It was because of school patrol. When I was in fifth grade at Connaught School in Calgary, I got to be a Junior School Patrol. It was just Junior because the fifth graders were considered to just be in training to be a real School Patrol once graduated into grade six. You got to wear a shield badge on your School Patrol belt, showing that you were there to shield the little kids from danger while crossing the road. You had to be in grade six to be chosen as the School Patrol Captain or one of the Lieutenants. The Captain got to wear a golden shield and the Lieutenants wore silver shields. At Connaught School the Captain was a boy named Lance. He was the smartest boy in the whole school and good looking. The Lieutenants were all girls. This is what a School Patrol looked like:
You had to come to school a bit early so you could stand at your corner and walk out into the street with your hand held stop sign to make cars stop when the little kids needed to cross the street. It was an important job, so little kids wouldn’t get killed. But nobody stood on McIntosh and Brazier Street, in Winnipeg. It wasn’t because there was no School Patrol assigned. McIntosh and Brazier was Alan Peron’s post.
Alan Peron lived right across the street from our house at 248 McIntosh. It was the same distance to school from his house as it was from mine. But Alan Peron could never get out of bed in time to make it to his post before the kids had to cross the street to the school. The post was unguarded. I don’t think anybody got killed there, but it could have happened, even though there were very few cars that drove through that intersection. A car could have driven over a kid and squished him like roadkill, like a squirrel or a cat that cars just drive over and over again until all that is left on the pavement is a bloody stain and bits of hair.
One day our teacher, Mr. Ewart, said to the class, we need a patrol for McIntosh and Brazier, are there any volunteers. Being an experienced School Patrol, I, of course, put my hand up. I was chosen and the next day I had my School Patrol belt, a stop sign and I stood faithfully on the corner.
Alan Peron took exception to me having taken his job. But I had nothing against Alan, I was simply chosen because he had been continuously derelict in his duty. He didn’t care. He stood on the corner and berated me, called me a thief and a wagon burner. Eventually I’d had enough. I told Alan that as soon as I was off duty that I would fight him. He pretended to be a tough gangster kind of kid and threatened that he would beat me to a pulp. So after School Patrol duty, on the corner of McIntosh and Brazier, we fought.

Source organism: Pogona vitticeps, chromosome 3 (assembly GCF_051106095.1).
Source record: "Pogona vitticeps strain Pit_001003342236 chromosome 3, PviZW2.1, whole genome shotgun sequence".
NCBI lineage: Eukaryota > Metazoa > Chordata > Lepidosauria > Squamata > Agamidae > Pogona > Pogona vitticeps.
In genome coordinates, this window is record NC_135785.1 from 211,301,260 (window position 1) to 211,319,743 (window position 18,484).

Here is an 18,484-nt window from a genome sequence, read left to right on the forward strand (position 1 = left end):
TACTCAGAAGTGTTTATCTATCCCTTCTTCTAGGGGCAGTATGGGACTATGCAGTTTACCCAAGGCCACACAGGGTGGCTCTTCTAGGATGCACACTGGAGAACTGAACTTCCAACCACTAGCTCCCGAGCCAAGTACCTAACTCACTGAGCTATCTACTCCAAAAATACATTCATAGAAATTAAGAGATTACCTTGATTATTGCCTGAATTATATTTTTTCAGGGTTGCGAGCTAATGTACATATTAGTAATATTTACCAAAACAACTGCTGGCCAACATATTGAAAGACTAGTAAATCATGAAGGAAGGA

I wasn’t a big kid, back then, but Alan Peron was smaller than me. He was short and skinny and had gangster hair that he probably spent lots of time combing. We wrestled a bit but then I stepped back and put myself in a boxing stance. Alan rushed me to wrestle more and just then I smashed him right in the face. He had a large nose, for a small kid. I caught it flush. He yelped, his eyes watered. He couldn’t see me clearly and so he just flailed. This is how he looked:
By then the Evil Sister, on her way home from the Junior High Lord Selkirk, came upon the corner. She yelled at us. Called us stupid for fighting and ordered us to stop. I wasn’t ready to stop. I had taken enough taunting from Alan Peron that I figured he deserved a good beating and since he was no good at boxing, I had the upper hand. But just then, the priest that lived in the house right at the corner of McIntosh and Brazier, came rushing out, grabbed Alan and me around our necks and banged our heads together. He ordered us to stop fighting and we had to listen to him because he was a priest (a priest having similar authority to a policeman). He made us shake hands.
We parted and walked home, each on our own side of the street. Alan walked home with his friend Leonard Belisle and I walked with the Evil Sister, her cackling in my ear the whole time.
But Alan still had hard feelings, even though I clearly beat him up. He continued to taunt me. The next day I went across the street to his house, to fight him again, but his friend Leonard Belisle intervened. Leonard was bigger and stronger than Alan and decided he would fight in Alan’s place. We wrestled. Leonard rammed me, pushing me backward through a hedgerow. I fell to the ground and smashed the back of my head on the sidewalk and the fight was over. Leonard stopped fighting. Maybe he thought he killed me.
After that Alan and Leonard and I became best friends. Alan and I hung out together all the time and Leonard even let me borrow his hockey equipment when our team got to play an indoor hockey game. After I got to know Alan, I could tell that he was just like me, except his family was even poorer than mine. And even though they were poorer, when I’d call on Alan to walk to school, his mom would always give me something nice to eat, like a brownie or a piece of warm bread.
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